Regarding the article on fundamentalism (NCR, Sept. 9): People today cannot profess to be Christian without having to dissociate themselves from this 20th-century religious movement. “Christian” now commonly means “fundamentalist.” And no one takes issue!

The term “Christian fundamentalism” is an oxymoron. Its deliberate insistence on a literal Bible rejects a Christian essential: the belief that we encounter God in history. A fundamentalist view claims contact with God via a book extracted from its historical particularities, and so fundamentalism has abandoned Christianity and morphed into a new and dangerous religion. (For details see my Aug. 15, 1997, piece in NCR.)

Why do we ignore the elephant in the room? In Christ’s name, fundamentalism advocates war, subverts science, erodes human rights, spiritually enslaves people and demeans other faiths (see Jeff Daniel’s Oct. 7 letter in NCR about this last point). And we sanguinely comment on the phenomenon!

Where are our religious leaders when someone should blow the whistle? They have shamefully snuggled up to conservative bedfellows to bolster their myopic political agenda about women’s rights, abortion, comatose patients and homosexuality. Our “religious leaders” have sold Christianity down the river.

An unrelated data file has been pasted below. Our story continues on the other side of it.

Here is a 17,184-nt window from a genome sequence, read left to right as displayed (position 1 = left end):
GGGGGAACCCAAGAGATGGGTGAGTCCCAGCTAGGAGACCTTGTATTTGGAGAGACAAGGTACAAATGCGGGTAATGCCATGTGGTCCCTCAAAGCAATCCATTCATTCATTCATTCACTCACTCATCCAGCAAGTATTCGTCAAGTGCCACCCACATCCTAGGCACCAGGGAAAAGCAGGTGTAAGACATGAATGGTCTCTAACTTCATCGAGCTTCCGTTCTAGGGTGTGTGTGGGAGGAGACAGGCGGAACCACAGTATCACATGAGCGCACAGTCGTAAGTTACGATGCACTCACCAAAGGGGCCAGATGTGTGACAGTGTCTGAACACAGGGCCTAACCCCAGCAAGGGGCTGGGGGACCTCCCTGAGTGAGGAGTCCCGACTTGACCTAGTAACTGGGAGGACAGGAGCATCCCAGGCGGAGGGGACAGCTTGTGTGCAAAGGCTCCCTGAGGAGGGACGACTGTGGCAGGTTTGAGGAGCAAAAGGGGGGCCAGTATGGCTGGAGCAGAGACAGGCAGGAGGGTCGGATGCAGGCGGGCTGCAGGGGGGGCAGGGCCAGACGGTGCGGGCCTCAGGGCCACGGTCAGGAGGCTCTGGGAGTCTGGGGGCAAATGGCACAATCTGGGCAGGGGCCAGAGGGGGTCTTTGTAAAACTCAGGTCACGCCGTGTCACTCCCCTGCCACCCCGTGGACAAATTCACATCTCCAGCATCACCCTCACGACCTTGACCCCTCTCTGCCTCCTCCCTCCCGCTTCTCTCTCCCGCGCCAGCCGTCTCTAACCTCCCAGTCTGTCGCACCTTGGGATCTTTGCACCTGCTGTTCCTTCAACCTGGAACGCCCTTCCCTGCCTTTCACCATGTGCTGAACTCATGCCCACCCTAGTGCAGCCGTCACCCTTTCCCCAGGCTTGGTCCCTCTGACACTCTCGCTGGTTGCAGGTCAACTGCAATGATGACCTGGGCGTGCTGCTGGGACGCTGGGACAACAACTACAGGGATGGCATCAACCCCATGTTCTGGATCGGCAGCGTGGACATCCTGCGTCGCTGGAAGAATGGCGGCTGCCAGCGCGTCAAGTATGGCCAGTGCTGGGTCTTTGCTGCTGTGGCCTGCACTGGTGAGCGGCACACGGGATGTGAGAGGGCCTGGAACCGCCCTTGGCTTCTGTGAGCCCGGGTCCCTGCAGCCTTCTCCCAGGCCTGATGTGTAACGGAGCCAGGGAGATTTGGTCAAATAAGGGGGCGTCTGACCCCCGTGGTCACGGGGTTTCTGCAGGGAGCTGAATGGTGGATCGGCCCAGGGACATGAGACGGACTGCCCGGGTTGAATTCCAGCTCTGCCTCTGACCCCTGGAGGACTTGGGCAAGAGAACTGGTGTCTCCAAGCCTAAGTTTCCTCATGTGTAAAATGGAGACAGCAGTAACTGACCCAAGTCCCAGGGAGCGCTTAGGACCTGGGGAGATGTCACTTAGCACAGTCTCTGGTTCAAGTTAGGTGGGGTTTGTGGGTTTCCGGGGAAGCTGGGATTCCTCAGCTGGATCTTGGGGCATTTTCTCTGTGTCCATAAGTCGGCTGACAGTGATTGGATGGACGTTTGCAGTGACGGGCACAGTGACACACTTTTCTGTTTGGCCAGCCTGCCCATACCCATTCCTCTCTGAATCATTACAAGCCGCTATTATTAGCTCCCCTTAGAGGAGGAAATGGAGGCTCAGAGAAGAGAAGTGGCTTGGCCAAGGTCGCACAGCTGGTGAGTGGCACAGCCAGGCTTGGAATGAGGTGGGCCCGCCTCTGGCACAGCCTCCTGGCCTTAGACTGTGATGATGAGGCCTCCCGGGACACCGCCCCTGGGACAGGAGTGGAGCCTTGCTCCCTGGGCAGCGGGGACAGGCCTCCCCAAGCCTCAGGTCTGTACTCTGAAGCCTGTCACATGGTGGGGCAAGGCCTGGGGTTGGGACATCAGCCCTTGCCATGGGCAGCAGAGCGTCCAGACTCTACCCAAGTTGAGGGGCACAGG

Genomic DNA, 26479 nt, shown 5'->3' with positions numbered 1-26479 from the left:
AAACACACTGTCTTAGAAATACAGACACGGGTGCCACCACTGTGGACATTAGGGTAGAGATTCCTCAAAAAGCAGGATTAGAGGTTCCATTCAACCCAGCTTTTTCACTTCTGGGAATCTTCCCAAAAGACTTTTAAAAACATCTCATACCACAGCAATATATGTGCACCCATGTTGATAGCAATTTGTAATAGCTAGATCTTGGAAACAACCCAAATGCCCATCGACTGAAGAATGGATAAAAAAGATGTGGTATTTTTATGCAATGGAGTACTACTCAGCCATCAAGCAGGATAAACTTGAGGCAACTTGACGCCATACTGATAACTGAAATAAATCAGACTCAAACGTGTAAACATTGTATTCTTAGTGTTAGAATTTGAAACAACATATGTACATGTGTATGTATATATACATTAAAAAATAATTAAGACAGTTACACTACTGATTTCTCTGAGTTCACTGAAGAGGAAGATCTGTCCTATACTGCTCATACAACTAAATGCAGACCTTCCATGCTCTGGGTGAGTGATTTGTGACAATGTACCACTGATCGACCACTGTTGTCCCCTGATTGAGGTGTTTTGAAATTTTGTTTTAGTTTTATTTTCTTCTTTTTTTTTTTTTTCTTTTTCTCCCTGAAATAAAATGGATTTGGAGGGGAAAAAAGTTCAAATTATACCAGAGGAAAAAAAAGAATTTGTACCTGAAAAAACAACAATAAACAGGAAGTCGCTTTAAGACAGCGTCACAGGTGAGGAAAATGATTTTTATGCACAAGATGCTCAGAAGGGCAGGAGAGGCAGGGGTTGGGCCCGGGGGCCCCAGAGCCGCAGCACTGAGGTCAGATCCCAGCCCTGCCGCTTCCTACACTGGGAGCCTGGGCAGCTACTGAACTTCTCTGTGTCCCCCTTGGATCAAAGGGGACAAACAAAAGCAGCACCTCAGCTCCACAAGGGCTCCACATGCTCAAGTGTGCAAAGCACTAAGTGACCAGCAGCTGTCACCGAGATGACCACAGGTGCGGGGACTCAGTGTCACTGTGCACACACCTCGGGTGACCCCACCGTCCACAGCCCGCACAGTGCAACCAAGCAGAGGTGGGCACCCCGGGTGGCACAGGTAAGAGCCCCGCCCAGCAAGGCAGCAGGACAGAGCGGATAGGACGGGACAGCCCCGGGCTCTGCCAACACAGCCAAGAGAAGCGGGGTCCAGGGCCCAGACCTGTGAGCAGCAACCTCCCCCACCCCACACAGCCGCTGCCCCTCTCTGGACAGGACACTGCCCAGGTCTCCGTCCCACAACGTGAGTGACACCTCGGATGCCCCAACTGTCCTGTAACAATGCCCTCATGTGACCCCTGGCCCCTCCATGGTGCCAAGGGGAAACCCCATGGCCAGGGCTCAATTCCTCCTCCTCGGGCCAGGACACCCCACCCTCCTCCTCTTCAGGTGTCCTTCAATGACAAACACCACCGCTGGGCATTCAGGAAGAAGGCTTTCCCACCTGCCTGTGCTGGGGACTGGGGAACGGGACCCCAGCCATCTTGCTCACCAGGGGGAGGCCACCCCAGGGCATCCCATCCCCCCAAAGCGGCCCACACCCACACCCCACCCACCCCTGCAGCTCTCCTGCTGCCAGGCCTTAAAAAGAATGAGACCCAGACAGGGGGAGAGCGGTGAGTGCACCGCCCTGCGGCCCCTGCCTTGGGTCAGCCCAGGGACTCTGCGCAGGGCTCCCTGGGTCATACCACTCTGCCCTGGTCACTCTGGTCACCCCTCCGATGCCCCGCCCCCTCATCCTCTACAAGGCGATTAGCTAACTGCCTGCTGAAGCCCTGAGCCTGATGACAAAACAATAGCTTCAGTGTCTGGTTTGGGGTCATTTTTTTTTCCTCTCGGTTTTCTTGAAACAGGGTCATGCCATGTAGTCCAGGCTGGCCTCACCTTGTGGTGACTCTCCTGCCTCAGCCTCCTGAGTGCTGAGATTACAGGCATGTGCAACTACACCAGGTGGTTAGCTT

Abena’s word

Regarding “An African and an American disagree on ordaining women” (NCR, Nov. 4): In that commentary, Abena, a friend of the writer was saying, “Women shouldn’t be trying to be like Jesus, but should try only to imitate the humility and obedience of Mary.” She does not describe the Mary I have grown to know and respect over the past few years.

Consider Mary’s independent, self-assured manner when we first meet her with Gabriel. After Gabriel presented his information to her for approval, she first asked, “How would this pregnancy happen?” When he responded to her satisfactorily, she agreed. She didn’t ask for anyone’s permission. She said, “All right. Let that be done to me according to your word.”

A few years later when Mary was experiencing, as Abena describes, “the beauty of raising a child,” she had the experience of having her son stay out all night when he was only 12 years old. She and Joseph searched the streets, inns and whatever until they found him back in Jerusalem in the temple. She went straight to him and strongly scolded him, “How could you do this to us?! We’ve been out for days searching for you.” I don’t think his answer soothed her a bit.